Assurance et réassurance
The NSW Court of Appeal has recently allowed the appeal in Allianz Australia Insurance Ltd v Certain Underwriters at Lloyd's of London Subscribing to Policy Number B105809GCOM0430  NSWCA 271. The case concerned how two competing "other insurance" clauses, an "escape" clause and an "excess" clause, should be interpreted to determine whether double insurance applied.
A worker was injured on a road project being managed by Baulderstone Hornibrook (Baulderstone). The worker sought compensation and obtained a consent judgement of AUD1,025,000 against Baulderstone.
Baulderstone was insured under two different liability insurance policies:
Allianz indemnified Baulderstone against the judgement. It sought a declaration in the Supreme Court that Lloyd's were also liable to indemnify Baulderstone and sought equitable contribution. By judgement of 24 April 2019, Rees J found that the Lloyd's Policy did not respond and dismissed Allianz's claim. Allianz subsequently appealed that decision.
The Allianz Policy contained the following presently relevant provisions:
Definitions / Interpretations to this Policy
Underlying Insurance means a policy of insurance arranged by or on behalf of an Insured either voluntarily or pursuant to a Contract (which may include a policy(ies) arranged by joint venture partners, principals, contractors, etc) that provides cover to the Insured for a risk, which save for the Underlying Insurance, would be covered by this Policy. Underlying Insurance includes those policies identified in the Schedule.
8.17 Difference In Conditions Cover
In circumstances where an Underlying Insurance has been arranged, this Policy shall be deemed to be the ‘Master Policy’.
a) In the event of the Insured being indemnified by an Underlying Insurance in respect of a claim for which indemnity is available under this Master Policy, the insurance afforded by this Policy shall be excess insurance over the applicable limit of indemnity of the Underlying Insurance.
b) Coverage under this Master Policy shall not apply unless and until a claim for payment is made under the Underlying Insurance up to the amount of the Underlying Limit which, save for the limit of indemnity of the Underlying Insurance, would be covered by this Master Policy.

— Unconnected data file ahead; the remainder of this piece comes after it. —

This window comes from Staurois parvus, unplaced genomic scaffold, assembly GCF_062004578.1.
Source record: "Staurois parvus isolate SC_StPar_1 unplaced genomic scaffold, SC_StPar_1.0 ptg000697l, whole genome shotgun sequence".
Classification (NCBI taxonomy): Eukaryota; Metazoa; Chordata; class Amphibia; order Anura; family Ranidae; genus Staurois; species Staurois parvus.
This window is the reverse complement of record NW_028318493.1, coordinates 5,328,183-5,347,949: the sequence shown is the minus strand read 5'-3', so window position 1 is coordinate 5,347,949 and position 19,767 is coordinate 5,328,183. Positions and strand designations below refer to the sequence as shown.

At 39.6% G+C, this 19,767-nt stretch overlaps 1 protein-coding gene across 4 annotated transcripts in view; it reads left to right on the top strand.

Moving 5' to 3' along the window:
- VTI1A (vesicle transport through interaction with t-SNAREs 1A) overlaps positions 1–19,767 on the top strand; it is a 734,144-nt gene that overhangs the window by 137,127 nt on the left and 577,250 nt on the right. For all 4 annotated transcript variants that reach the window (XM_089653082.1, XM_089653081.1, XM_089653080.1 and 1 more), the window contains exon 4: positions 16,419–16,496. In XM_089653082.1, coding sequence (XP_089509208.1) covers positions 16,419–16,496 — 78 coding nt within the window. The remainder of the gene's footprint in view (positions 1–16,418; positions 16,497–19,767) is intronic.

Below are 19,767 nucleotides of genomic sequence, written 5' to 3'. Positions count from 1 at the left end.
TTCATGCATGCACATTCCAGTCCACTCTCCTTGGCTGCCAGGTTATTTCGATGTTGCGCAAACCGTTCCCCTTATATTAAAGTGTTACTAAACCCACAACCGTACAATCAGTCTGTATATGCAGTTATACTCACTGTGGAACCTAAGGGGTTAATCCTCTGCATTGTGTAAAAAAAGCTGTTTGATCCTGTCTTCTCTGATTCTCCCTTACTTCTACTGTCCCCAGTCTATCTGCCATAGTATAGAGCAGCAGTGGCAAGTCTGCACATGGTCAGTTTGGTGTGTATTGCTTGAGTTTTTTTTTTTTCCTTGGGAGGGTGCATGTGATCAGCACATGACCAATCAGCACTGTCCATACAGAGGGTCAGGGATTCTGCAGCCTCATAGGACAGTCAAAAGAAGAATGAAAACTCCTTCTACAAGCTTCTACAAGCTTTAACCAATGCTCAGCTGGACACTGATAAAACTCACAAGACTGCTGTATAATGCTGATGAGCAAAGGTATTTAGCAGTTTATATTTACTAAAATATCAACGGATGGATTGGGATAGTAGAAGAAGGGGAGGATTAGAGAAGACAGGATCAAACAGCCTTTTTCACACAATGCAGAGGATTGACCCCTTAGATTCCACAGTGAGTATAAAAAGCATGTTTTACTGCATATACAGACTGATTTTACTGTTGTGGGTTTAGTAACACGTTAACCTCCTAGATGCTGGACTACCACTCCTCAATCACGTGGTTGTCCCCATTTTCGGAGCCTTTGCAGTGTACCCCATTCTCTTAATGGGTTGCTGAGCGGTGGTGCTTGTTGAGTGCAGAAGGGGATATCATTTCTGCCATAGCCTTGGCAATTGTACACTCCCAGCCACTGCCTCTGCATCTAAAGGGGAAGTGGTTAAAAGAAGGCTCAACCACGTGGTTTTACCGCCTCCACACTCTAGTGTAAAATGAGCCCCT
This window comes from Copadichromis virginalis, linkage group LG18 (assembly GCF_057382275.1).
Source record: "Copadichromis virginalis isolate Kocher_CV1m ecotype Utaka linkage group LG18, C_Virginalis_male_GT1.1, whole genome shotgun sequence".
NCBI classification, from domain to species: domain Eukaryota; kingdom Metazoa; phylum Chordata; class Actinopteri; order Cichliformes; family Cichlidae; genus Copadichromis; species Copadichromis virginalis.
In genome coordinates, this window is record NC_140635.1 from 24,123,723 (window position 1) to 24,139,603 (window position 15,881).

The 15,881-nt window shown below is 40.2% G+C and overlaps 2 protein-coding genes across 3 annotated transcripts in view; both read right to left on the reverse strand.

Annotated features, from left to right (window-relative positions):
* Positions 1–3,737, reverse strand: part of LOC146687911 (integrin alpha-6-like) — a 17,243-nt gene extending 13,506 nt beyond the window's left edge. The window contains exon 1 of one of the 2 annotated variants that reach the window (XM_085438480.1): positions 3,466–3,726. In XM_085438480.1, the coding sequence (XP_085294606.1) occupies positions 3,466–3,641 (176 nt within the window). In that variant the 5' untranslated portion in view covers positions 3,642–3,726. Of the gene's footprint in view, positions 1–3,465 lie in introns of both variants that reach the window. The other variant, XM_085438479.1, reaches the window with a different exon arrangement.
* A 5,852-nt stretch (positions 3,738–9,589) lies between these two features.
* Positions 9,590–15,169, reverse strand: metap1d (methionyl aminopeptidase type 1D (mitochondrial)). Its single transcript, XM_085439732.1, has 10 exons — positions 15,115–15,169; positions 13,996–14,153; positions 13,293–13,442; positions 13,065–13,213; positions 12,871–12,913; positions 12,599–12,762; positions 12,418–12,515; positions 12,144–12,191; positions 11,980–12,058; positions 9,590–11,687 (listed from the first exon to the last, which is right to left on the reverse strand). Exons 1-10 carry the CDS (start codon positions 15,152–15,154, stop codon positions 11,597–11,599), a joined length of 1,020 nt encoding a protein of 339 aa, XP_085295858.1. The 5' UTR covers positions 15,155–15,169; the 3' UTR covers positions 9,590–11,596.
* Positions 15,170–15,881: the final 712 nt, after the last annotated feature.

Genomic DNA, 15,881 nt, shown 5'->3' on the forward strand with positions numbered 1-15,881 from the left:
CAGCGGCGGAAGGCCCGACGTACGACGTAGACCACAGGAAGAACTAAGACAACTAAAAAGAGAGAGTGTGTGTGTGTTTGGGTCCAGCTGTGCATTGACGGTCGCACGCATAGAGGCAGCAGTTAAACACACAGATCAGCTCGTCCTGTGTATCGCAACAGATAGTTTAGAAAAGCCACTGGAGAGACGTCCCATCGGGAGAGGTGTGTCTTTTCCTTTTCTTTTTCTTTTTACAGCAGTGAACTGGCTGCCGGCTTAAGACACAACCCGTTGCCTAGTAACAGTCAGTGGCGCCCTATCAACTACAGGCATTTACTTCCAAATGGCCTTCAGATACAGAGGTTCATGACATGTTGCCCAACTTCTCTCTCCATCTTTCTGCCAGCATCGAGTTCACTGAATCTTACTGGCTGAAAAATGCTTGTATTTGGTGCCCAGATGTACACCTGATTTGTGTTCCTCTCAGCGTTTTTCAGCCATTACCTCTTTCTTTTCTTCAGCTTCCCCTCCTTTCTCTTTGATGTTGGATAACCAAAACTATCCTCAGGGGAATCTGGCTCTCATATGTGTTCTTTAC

c) Should any such Underlying Insurance, by virtue of its scope of cover, definitions, deductibles or excesses, conditions or limits of indemnity, not indemnify the Insured in whole or in part in respect of a loss, damage, liability, costs or expenses indemnifiable under this Master Policy, this Master Policy will provide indemnity to the extent that such indemnity is not provided by the terms and conditions of such Underlying Insurance. For the purpose of clarity, it is intended that indemnity by this Policy extends to cover losses not covered under the Underlying Insurance by virtue of the fact that such Underlying Insurance has a higher deductible or excess than the Excess under this Master Policy.
d) The provisions of this clause are subject always to the terms, Conditions and Exclusions of this Master Policy, except as provided under (c) above.
8.20 Other Insurance
Where allowable by law, this Policy is excess over and above any other valid and collectible insurance and shall not respond to any loss until such times as the limit of liability under such other primary and valid insurance has been totally exhausted. The Treasury Managed Fund is not deemed to be regarded as a policy of insurance or Underlying Insurance, for the purposes of this policy.
The Lloyd’s Policy contained the following presently relevant provisions:
10. General exclusions
This Policy does not cover liability:
10.5 which forms the subject of insurance by any other policy and this Policy shall not be drawn into contribution with such other insurance.